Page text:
‘Alfie Bown’s Dream Lovers, exploring the new digital architectures and its effects’, Nicholas Burman, δημοσίευση CLOT Magazine [1/9/2022]Marilena Pateraki
For as long as digital technologies have existed, they’ve been a means through which sex and desire have been filtered and fed back to us. In the increasingly networked, ‘smart’ society in which we live, the exact relationship between what we want, why we want it and how we satisfy our desires is more often than not mediated through algorithms, digital interfaces and artificial intelligence-driven hardware.
Alfie Bown’s Dream Lovers is an essential and critical account of this new digital architecture and its effects. Touching on the economics of Grindr, VR porn, the gamification of social interactions, and much more, it offers both a broad overview of the political forces behind this unfolding revolution and also provides those of us surrounded by digital prodding an opportunity to critically reflect on the tech that shapes the quotidian. Importantly, Bown also imagines how this technology could be used for progressive means.
Bown’s ongoing interest with video games and ‘gamification’ underpins this book. His divorce also had an impact. Discussing his subsequent experimentation with an AI girlfriend and a virtual reality relationship simulator during our screen-mediated chat, he clarifies that: “I wasn’t seriously going to try and replace my wife, Black Mirror-style, with a robot, but a lot of things had changed in the realm of love and digital media since I’d last been single, and I wanted to see how they work psychologically.”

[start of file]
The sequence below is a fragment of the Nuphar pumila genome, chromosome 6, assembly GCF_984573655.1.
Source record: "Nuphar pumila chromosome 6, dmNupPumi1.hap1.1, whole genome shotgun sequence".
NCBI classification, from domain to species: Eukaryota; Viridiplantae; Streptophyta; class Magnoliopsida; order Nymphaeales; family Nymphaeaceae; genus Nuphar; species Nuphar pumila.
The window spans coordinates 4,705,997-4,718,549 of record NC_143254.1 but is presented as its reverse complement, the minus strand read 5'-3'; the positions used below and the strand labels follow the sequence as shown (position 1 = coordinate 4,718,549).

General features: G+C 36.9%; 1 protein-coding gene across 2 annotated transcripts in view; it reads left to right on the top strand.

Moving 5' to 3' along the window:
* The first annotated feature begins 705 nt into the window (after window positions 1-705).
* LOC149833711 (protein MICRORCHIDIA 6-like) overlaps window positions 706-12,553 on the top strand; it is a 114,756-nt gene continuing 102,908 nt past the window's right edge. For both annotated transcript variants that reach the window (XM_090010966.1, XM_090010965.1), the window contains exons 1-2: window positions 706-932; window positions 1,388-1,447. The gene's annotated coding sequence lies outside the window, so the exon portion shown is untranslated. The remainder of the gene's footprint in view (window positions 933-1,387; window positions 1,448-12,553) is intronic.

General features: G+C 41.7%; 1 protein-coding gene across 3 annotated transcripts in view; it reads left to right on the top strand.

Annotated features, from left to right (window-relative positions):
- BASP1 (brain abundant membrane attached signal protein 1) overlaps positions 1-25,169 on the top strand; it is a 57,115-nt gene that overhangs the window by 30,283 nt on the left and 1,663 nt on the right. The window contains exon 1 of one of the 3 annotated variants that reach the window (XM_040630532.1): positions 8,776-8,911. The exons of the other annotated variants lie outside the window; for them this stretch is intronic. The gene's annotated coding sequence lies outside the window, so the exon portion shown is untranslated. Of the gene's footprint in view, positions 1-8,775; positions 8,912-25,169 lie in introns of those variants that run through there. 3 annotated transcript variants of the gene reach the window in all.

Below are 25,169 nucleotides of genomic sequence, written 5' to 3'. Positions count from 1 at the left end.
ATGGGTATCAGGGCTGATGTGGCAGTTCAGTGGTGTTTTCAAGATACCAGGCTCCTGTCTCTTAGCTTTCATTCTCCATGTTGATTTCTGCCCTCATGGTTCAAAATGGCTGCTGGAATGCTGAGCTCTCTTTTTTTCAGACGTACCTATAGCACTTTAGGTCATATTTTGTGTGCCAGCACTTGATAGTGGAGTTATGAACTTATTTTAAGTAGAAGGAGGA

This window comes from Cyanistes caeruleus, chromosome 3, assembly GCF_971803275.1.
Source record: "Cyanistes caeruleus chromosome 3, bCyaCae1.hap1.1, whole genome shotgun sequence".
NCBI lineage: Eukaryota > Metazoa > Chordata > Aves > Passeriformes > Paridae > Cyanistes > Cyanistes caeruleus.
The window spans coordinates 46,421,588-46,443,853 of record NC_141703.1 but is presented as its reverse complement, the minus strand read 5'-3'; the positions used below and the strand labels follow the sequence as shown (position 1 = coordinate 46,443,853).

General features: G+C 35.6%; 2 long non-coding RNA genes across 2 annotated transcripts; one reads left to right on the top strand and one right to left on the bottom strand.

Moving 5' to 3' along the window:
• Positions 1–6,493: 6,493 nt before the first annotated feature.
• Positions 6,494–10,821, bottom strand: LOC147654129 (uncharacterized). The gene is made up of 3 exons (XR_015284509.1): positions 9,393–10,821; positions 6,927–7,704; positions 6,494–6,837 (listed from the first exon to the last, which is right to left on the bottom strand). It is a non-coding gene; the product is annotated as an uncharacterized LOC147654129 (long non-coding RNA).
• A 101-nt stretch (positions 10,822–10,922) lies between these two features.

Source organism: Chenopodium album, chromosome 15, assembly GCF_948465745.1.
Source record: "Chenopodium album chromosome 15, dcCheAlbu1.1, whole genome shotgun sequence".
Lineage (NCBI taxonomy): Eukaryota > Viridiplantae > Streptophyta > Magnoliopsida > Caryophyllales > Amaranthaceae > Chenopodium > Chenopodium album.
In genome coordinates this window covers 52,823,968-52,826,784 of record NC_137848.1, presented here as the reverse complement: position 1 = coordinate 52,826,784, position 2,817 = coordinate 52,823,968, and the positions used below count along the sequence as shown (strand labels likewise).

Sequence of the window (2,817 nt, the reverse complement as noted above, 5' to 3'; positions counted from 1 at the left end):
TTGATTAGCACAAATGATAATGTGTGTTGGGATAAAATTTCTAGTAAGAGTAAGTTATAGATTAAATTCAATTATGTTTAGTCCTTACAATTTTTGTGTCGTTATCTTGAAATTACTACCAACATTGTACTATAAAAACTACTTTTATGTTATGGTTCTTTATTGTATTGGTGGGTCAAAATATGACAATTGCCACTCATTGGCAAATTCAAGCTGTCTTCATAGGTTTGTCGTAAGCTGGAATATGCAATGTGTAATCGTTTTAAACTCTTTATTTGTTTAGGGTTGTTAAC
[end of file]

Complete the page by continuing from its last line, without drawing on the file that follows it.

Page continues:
Bown is not the first writer to take a look at these topics. Sex robots, in particular, have garnered much interest. Barak Lurie’s Rise Of The Sex Machines (2019) is one ludicrously reactionary discussion of the topic. Meanwhile, Kate Devlin has supplied a much more historically rooted and lucid account in her 2018 book Turned On. By placing this discourse within an anti-capitalist stance, Dream Lovers is a more radical project than many of its thematic predecessors.
I asked Bown about why he uses ‘gamification’ and why a term such as ‘commodification’ isn’t sufficient at the present juncture: In a sense, I am talking about commodification, which has a history as long as capitalism itself. But gamification is a way of thinking about the ways in which we’re programmed and reprogrammed to be capitalist subjects in this particular moment in history. Bown sees this ‘programming’ taking place primarily through rewards systems built into gamified systems that are designed to edit people’s patterns of habit.
Dream Lovers isn’t solely autoethnography. As discussed, it brings broader political struggles into the mix. And while discussing dating apps, for example, Bown draws on journalism by Evan Moffitt, who has written about how Grindr has transformed parts of gay cultural life. Bown says: Whole communities of people are meeting up via Grindr but staying on their phones the whole time because they’re accumulating kudos through the app. Grindr has digitally augmented the experience of dating and sex.
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